Native American jewelry is renowned worldwide for its beauty and symbolism, and each Native American nation has its own unique design, meaning and style. Today we focus on the authentic traditional designs of the Hopi and the Zuni…
Hopi Jewelry – The Hopi have long been known for their distinctive silver overlay style of jewelry, alongside crafting such as Katsina carvings, weaving, and coiled basket making.
Until the end of World War II, Hopi jewelry was basically indistinguishable from Navajo jewelry, as they originally learned the art of silversmithing from the Navajo. Additionally, prior to the 1930s, the Hopi had limited access to silver, and as such, their jewelry to then was based on wood, shell, bone, seeds, and stones including turquoise.
At the end of WWII, the Hopi silver cooperative was formed to distinguish Hopi silver from that of other tribes. It was at this time that their distinctive overlay style was developed, and the cooperative trained silversmiths in the art. Two pieces of silver were taken; the top layer was carved or stippled with traditional Hopi designs, while the base layer was oxidized to turn black. The silversmith then fused the two layers together.
Most Hopi jewelry is silver alone, however, they also incorporated turquoise and other stones into special pieces to symbolize wealth and good fortune. Turquoise has been used by the Hopi for more than two thousand years. Traditional Hopi homes had bags of turquoise hung to ward off evil and hunters and warriors carried it in a pouch worn around the neck for good luck and protection.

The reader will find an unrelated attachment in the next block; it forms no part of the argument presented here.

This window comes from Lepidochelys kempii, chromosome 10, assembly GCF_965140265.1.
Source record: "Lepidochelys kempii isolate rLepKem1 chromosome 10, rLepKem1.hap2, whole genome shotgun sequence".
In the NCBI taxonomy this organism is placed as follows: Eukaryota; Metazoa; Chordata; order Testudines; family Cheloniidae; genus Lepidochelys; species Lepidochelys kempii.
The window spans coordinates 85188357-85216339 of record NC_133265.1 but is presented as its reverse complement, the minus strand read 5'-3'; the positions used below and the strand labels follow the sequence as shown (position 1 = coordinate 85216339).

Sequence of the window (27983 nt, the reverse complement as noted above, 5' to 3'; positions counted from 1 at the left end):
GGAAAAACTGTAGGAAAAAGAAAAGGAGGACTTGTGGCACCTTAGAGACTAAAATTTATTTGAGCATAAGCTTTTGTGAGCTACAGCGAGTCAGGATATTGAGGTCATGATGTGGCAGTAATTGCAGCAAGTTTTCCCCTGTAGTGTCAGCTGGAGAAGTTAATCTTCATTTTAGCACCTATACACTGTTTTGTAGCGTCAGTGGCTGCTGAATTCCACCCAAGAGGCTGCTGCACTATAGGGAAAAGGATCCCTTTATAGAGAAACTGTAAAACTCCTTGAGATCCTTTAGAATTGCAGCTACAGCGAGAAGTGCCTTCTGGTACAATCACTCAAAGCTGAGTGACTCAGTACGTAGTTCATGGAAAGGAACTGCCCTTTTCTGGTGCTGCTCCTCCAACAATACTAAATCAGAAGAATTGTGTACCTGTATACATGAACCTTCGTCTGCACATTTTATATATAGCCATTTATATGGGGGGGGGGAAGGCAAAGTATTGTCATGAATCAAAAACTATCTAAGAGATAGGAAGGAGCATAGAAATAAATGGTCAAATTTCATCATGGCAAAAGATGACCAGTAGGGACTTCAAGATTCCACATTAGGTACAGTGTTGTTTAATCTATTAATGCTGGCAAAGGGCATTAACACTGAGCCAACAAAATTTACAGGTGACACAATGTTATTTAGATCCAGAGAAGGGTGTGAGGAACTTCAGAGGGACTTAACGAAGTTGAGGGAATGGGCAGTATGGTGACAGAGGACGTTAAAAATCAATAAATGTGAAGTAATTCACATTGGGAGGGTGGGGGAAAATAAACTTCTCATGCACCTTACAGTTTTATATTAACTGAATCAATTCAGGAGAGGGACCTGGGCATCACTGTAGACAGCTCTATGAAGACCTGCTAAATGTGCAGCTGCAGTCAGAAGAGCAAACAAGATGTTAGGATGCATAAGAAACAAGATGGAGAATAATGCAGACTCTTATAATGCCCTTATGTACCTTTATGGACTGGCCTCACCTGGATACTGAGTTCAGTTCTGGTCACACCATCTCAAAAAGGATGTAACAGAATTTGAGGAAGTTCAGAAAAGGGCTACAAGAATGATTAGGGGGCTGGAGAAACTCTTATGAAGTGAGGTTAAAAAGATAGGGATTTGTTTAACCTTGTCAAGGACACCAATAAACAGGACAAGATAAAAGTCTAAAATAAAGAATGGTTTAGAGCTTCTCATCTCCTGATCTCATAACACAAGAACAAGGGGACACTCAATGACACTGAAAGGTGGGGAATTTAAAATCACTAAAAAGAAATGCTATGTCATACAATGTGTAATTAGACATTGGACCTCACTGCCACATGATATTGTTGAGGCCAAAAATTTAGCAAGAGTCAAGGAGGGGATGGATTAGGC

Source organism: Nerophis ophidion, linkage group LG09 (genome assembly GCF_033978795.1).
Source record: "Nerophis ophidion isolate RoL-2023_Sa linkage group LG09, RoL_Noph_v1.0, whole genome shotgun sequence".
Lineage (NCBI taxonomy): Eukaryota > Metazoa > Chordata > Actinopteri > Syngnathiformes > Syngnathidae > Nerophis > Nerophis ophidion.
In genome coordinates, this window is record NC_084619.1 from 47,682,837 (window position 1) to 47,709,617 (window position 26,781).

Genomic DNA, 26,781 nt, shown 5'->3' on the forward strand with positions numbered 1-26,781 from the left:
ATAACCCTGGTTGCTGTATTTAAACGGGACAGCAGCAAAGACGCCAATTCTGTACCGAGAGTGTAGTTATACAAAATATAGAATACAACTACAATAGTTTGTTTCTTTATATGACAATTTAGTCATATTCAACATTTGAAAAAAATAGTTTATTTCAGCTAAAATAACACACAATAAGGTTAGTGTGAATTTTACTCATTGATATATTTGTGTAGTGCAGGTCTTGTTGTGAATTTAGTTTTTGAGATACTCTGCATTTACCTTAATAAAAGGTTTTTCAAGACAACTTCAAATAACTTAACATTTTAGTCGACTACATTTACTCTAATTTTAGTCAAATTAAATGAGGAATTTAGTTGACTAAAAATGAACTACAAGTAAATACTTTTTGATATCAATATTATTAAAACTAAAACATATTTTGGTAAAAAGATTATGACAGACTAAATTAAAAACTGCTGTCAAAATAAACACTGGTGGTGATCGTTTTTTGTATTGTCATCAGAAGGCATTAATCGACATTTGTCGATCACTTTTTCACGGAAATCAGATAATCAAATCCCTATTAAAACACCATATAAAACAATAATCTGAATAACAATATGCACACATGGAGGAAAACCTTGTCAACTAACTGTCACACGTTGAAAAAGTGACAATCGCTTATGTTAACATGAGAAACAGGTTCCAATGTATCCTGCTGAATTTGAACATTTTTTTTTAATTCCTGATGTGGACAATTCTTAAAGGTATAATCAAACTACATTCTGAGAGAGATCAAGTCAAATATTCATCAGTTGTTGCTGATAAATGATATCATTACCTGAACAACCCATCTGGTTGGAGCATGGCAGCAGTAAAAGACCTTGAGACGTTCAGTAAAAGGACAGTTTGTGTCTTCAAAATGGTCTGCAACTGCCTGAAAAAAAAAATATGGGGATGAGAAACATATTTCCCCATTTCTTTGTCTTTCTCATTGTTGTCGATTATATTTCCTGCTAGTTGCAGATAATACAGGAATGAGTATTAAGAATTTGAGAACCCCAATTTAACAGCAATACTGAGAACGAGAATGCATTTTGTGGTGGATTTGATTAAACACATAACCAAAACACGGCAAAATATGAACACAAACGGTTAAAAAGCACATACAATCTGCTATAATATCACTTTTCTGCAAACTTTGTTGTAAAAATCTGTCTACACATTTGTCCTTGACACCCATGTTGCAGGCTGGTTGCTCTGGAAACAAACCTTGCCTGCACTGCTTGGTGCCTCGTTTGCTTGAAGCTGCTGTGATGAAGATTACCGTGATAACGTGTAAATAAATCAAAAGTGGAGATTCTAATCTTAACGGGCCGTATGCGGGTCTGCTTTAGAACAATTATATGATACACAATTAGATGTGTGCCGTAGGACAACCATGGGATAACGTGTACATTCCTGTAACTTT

Zuni Jewelry – The Zuni have been creating inlay jewelry as well as petit point, needle point, and animal-themed stone fetish work for more than one thousand years. Unlike the designs of the Navajo which uses larger stones, the Zuni favour stones that are meticulously and intricately cut and polished. Navajo influence since 1872 has led to the use of silver by the Zuni.
The traditionally Zuni used fetishes, or small stone figurines, for power, protection and luck. An animal spirit is believed to reside in each fetish, and these are used as decorative objects or incorporated into jewelry. Each animal has its own significance. Zuni fetishes are made from everything from turquoise to jet, malachite, jasper, amber, lapis lazuli, mother-of-pearl, bone, fossilized ivory, deer antlers, and many more materials. Animals included wolf, badger, ram, eagle, frog, bear, mountain lion, and many more. They also crafted horse fetishes for trade with Northern tribes who used these to protect their herds.
Indian Traders specializes in Native American jewelry of the American Indians of the Southwest.
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